The Pelion Peninsula is one of Greece’s best kept secrets. Green and lush all summer, its seemingly endless forests are home to jet black squirrels, martens and wild boar. Bubbling streams rush down wooded valleys to the sea. Its boasts a huge network of cobbled paths, still used by locals to travel by mule between their olive groves on the lower slopes and the mountain villages.
The peninsula has two distinctly different sides – the Pagasitic Coast, warm and sheltered with many sandy beaches, and the wild Aegean where steep cliffs plunge down to enclose tiny coves.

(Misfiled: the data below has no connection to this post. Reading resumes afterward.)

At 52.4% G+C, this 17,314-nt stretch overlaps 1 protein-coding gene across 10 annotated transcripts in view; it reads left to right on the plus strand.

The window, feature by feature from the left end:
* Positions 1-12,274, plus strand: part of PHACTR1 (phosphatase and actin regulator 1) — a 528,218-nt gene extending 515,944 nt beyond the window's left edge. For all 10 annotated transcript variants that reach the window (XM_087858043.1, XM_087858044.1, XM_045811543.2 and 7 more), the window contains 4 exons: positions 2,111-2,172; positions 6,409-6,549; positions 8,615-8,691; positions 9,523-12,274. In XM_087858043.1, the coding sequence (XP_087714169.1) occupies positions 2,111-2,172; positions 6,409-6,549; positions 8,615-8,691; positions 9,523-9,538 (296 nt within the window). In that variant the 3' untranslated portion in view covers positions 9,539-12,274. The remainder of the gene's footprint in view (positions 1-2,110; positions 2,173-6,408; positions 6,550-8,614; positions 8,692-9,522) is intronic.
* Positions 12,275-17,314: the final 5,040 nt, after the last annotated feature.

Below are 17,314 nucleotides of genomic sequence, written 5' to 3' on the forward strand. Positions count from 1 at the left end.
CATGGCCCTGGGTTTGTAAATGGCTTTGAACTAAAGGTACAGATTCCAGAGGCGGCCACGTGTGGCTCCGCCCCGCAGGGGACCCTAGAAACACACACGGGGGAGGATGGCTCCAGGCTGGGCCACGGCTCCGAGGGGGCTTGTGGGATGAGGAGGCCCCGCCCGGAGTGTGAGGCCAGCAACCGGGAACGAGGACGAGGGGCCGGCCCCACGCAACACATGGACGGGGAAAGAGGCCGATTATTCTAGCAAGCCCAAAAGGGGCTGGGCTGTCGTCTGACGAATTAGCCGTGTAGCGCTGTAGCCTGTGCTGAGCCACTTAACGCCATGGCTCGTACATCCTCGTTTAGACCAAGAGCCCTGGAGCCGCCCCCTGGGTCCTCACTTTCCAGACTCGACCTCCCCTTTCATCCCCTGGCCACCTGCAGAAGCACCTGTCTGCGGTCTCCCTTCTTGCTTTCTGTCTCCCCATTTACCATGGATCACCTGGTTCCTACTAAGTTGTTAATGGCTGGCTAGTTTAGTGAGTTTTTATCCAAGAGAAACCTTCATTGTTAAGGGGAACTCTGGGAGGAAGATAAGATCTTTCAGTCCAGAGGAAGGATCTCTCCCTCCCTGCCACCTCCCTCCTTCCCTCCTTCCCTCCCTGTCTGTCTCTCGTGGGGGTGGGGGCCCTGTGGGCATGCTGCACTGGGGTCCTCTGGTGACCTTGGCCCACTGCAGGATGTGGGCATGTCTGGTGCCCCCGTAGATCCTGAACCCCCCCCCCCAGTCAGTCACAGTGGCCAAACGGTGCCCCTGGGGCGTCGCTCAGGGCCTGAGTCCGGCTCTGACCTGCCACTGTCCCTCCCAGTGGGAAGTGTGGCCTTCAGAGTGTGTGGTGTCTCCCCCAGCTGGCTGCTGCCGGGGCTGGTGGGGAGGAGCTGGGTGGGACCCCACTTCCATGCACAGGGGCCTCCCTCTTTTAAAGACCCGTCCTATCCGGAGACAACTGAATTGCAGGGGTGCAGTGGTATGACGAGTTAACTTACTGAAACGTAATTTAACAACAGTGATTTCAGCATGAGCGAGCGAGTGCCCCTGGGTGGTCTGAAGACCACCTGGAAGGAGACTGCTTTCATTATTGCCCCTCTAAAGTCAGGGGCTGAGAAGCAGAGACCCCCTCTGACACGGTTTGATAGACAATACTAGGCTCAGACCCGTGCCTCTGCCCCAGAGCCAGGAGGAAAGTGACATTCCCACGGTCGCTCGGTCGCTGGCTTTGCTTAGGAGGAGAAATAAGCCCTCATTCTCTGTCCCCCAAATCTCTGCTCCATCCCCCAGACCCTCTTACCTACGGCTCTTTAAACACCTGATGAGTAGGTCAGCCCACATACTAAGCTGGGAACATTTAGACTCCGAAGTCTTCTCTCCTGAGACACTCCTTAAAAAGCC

The Pelion is famous for its food – local specialites include the hearty spestofai – a sausage stew made with sweet pepper and leeks and kouneli stifado, rabbit stew. The local sprit tsipouro, which is similar to ouzo, is enjoyed with mezedes, mini portions of meat, cheese or fish, rather like the better known Spanish tapas